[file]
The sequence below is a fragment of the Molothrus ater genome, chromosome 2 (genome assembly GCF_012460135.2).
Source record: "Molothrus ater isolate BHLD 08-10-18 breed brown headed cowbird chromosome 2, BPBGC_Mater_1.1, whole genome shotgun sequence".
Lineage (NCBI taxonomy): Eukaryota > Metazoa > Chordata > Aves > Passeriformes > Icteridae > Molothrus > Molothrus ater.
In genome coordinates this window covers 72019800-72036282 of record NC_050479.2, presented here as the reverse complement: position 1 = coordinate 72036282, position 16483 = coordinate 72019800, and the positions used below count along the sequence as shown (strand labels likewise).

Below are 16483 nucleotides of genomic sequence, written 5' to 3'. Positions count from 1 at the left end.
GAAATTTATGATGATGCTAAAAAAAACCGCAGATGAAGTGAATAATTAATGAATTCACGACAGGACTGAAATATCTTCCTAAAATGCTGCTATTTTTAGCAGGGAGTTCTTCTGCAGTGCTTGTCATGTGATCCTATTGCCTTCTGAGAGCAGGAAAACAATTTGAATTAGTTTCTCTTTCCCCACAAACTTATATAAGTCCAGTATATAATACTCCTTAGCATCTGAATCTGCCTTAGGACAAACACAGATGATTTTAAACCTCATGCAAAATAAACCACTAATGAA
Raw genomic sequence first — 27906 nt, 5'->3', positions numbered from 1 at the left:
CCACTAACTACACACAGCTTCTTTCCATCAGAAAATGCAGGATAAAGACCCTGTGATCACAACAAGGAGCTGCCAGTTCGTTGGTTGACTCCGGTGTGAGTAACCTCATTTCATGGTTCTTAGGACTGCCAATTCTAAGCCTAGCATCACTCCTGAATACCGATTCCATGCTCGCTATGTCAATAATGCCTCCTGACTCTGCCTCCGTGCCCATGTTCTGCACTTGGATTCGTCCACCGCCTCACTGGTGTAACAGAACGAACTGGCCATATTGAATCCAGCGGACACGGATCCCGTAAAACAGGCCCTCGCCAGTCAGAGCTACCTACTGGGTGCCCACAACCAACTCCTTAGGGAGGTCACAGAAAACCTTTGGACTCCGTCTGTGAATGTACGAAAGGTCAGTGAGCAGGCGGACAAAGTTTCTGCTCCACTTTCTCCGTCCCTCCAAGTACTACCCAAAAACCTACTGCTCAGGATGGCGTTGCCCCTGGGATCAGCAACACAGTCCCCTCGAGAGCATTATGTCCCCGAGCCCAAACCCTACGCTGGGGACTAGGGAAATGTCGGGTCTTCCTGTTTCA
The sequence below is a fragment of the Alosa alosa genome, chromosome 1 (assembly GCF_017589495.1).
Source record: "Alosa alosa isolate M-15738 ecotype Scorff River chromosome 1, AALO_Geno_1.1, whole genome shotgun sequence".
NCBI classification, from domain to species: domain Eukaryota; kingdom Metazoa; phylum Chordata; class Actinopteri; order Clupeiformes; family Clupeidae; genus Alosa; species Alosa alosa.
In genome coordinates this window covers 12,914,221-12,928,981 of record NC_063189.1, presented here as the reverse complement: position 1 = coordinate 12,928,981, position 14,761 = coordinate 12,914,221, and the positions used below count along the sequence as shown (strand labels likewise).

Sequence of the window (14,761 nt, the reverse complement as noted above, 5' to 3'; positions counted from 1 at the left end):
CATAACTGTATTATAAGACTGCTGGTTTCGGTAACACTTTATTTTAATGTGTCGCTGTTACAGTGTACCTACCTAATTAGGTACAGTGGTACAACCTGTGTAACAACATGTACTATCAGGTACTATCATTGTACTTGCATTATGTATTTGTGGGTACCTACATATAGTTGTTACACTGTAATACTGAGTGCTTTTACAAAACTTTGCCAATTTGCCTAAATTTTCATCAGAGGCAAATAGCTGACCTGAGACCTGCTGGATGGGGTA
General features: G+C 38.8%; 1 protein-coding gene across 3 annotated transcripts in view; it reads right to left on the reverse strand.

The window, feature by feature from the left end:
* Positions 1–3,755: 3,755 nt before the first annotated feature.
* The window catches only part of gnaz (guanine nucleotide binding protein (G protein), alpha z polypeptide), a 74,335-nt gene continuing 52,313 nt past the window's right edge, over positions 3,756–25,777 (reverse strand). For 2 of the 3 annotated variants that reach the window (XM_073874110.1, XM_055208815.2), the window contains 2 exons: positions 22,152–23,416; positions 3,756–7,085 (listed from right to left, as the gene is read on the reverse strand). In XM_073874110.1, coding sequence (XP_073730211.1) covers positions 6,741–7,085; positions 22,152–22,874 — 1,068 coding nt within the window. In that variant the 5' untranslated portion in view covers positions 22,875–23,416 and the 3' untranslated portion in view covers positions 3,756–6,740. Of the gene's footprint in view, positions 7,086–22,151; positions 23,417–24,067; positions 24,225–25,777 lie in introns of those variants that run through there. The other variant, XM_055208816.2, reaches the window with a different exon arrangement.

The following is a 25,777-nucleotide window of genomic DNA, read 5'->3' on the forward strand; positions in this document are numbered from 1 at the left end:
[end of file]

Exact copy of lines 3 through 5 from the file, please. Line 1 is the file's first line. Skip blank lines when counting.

Lineage (NCBI taxonomy): Eukaryota > Metazoa > Chordata > Aves > Passeriformes > Icteridae > Molothrus > Molothrus ater.
In genome coordinates this window covers 72019800-72036282 of record NC_050479.2, presented here as the reverse complement: position 1 = coordinate 72036282, position 16483 = coordinate 72019800, and the positions used below count along the sequence as shown (strand labels likewise).

Below are 16483 nucleotides of genomic sequence, written 5' to 3'. Positions count from 1 at the left end.